The Ivy League schools and the like would still score high. They admit excellent students who usually stay and graduate on time. They also have exceptionally loyal alumni. But the hunch here is that a school such as Notre Dame would vault from 18th into the top ten among National Research Universities while Southern Cal would leap from 23rd to 13th, just behind Northwestern. No religiously-affliated university is a member of the research-driven Association of American Universities (AAU). A senior administrator at an AAU school is not going to vote to rank Notre Dame ahead of its best-performing members for faculty quality or resources. Nor would the same people ever consider Southern Cal as “serious” a research university as Duke, Northwestern, Rice or Vanderbilt.
Scores and selectivity matter
The U.S. News Best Colleges guide assigns only 12.5 percent of a ranking to acceptance rates and test scores. That makes them less important than the customer service factors as well as the faculty resources the school has. That’s fair judgement on the publisher’s part. A school should be ranked higher if it attracts students who score high on the ACT or the SAT.They had to be intellectually curious about something. There’s no issue about ranking a school higher because it has more of those students. That’s a reflection on its reputation, just like the surveys are. But that’s not all a college “is.”
The majority of the students who would score in the 80th percentile or higher on these tests–that’s 26 (out of 36) on the ACT and an 1230 (out of 1600) on the SAT–can be considered to be “smart.” All but the most selective flagship state universities are loaded with such students as well as many fine regional schools and liberal arts colleges. These students are the school’s “bread and butter.” They don’t receive the benefits of being in an honors program from the day that they walk into school. But most are no less happy to be where they are. And if they do exceptionally well in school they come from further behind than the highly-recruited honors students.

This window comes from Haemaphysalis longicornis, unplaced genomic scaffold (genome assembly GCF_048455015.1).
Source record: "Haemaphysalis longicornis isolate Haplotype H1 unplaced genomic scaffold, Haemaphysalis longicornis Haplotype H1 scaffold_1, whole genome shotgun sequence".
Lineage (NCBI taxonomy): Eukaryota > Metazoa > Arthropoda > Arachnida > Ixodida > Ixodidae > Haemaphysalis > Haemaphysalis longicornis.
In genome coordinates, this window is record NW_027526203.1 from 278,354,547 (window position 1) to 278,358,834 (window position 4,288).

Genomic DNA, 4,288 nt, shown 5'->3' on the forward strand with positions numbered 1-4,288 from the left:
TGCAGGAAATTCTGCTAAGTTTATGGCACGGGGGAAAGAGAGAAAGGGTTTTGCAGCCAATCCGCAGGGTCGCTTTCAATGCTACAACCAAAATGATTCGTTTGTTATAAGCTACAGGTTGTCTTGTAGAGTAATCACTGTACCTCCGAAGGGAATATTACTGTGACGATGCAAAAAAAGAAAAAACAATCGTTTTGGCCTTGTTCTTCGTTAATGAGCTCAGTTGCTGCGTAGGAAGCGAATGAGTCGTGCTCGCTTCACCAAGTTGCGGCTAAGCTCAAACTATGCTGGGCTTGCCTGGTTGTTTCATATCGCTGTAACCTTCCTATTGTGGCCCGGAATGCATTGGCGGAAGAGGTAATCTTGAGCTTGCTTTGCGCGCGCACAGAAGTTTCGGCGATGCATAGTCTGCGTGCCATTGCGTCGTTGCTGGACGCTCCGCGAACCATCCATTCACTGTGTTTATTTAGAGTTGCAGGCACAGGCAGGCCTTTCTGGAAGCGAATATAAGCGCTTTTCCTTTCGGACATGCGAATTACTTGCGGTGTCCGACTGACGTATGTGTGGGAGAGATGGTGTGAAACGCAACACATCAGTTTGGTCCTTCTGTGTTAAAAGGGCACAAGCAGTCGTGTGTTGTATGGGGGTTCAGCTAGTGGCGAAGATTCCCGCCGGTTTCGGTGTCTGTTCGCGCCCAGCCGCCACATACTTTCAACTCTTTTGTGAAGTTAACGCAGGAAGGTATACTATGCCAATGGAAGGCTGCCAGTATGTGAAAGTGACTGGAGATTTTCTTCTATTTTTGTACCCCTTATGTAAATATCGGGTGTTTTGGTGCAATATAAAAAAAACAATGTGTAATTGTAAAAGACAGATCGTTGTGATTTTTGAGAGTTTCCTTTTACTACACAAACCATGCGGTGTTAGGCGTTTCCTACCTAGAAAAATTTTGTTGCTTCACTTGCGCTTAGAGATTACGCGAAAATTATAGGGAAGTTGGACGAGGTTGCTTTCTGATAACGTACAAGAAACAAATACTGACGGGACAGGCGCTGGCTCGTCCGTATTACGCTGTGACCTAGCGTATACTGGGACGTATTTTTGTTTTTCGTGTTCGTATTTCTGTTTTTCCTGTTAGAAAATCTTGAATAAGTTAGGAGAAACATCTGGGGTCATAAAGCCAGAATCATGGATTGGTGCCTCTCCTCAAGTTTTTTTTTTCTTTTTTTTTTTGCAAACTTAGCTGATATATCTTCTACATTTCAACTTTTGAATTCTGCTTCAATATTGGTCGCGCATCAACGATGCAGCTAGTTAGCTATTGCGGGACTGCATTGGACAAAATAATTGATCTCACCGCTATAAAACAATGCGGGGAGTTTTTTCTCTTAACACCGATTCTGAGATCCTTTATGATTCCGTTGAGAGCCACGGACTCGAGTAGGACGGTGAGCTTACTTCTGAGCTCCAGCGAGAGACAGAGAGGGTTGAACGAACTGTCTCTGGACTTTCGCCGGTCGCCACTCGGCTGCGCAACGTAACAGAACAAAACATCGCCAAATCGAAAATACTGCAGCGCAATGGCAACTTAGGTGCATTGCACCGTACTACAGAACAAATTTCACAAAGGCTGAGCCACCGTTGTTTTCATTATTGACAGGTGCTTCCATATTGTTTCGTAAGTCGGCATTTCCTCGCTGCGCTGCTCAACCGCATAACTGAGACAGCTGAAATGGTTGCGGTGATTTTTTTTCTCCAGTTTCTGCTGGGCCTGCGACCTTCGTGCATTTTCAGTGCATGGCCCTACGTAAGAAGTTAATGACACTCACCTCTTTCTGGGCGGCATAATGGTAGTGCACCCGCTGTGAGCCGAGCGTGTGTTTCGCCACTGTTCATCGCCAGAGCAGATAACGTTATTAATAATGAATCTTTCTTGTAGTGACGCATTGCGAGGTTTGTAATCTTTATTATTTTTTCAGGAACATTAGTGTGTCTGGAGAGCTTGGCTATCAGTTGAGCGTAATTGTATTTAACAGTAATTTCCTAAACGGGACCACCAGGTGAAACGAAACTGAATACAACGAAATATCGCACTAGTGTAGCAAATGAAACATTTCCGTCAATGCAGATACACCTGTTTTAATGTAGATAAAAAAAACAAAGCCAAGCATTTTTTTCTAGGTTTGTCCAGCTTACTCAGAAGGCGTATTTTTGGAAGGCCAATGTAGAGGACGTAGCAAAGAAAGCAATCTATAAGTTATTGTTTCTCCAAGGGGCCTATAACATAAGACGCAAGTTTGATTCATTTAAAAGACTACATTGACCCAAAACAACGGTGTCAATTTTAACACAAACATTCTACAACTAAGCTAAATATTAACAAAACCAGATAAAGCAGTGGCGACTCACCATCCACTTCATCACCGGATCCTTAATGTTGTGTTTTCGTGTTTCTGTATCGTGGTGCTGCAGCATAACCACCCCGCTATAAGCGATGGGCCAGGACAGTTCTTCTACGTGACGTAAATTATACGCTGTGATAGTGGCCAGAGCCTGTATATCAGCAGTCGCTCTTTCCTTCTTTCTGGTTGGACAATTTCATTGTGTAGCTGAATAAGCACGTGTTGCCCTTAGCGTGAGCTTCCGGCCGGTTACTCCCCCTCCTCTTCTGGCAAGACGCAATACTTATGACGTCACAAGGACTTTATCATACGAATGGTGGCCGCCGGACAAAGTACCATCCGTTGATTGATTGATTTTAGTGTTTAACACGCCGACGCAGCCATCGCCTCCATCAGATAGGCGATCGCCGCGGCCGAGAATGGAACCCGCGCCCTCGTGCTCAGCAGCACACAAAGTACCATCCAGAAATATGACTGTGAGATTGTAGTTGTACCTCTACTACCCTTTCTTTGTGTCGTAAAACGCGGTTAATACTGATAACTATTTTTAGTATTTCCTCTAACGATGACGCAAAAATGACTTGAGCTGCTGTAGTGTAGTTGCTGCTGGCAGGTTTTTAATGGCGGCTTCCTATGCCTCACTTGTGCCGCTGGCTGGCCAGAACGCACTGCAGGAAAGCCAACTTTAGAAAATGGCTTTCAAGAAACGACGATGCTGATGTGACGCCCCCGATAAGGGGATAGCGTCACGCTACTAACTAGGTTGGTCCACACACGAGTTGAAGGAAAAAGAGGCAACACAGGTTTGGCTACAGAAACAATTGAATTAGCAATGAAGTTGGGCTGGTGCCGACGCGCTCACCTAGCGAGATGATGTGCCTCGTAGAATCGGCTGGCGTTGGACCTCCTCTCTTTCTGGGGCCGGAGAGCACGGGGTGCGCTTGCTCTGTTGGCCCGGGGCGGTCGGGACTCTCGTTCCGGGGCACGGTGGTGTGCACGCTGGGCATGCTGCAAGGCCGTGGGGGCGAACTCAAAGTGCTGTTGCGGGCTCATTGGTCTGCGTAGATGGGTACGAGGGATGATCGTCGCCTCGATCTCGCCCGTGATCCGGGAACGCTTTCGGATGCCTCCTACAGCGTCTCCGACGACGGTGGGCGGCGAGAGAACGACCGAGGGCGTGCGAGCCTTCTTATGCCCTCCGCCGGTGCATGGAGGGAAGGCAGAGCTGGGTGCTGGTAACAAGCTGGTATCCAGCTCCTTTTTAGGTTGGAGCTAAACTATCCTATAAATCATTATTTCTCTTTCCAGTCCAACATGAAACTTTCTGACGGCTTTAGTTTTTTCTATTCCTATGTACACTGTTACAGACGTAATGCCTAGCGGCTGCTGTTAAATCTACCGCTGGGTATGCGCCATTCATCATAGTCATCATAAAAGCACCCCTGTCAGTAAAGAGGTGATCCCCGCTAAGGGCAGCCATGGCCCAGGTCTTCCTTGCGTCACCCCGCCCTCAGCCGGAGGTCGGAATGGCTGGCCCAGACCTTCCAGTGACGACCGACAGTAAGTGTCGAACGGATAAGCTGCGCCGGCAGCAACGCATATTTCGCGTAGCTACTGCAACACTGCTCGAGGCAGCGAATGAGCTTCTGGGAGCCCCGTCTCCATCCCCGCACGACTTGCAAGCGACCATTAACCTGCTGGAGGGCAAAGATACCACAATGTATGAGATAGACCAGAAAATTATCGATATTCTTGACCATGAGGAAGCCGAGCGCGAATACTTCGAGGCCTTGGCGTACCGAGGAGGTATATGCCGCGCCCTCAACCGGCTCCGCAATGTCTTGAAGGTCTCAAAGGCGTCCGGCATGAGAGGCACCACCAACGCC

If a ranking helps schools that attract high-achieving students into their freshman class, it should also help schools that attract freshmen who, while fine students, enter college with less-spectacular numbers. It is more important to rate colleges on their outputs–continuing and graduating students as well as satisfied alumni–than to rate them based on the numbers that they turned away.
Value doesn’t matter
Too many families who are starting to consider college must consider costs. This is especially true for those families of college-bound students who know that the Ivy League schools, as well as others that cannot meet full need, are not a realistic option. In no way are costs a factor in ranking similar schools against each other. If they were, the well-endowed schools would still rate high, as they do based on Financial Resources, which represents 10 percent of a ranking in the U.S. News Best Colleges guide. But other schools that have “friendlier” scholarship policies would rate higher, as would schools that have lower sticker prices versus their peers.
There is a need for a true “consumer guide” that does a better job at helping families choose a college. It must place customer satisfaction front and center while trying to push away such vague terms as “academic quality,” that pertain to a faculty or a student body. The Alumni Factor, which gathers a wealth of information from alumni at over 1,500 schools, comes the closest.
But the U.S. News Best Colleges guide will not be that source. Unless it can sell many more advertising pages to the colleges, or get a healthy cash injection from an impartial, but interested, educational organization. I turned 55 in July, so I doubt that either will happen in my lifetime.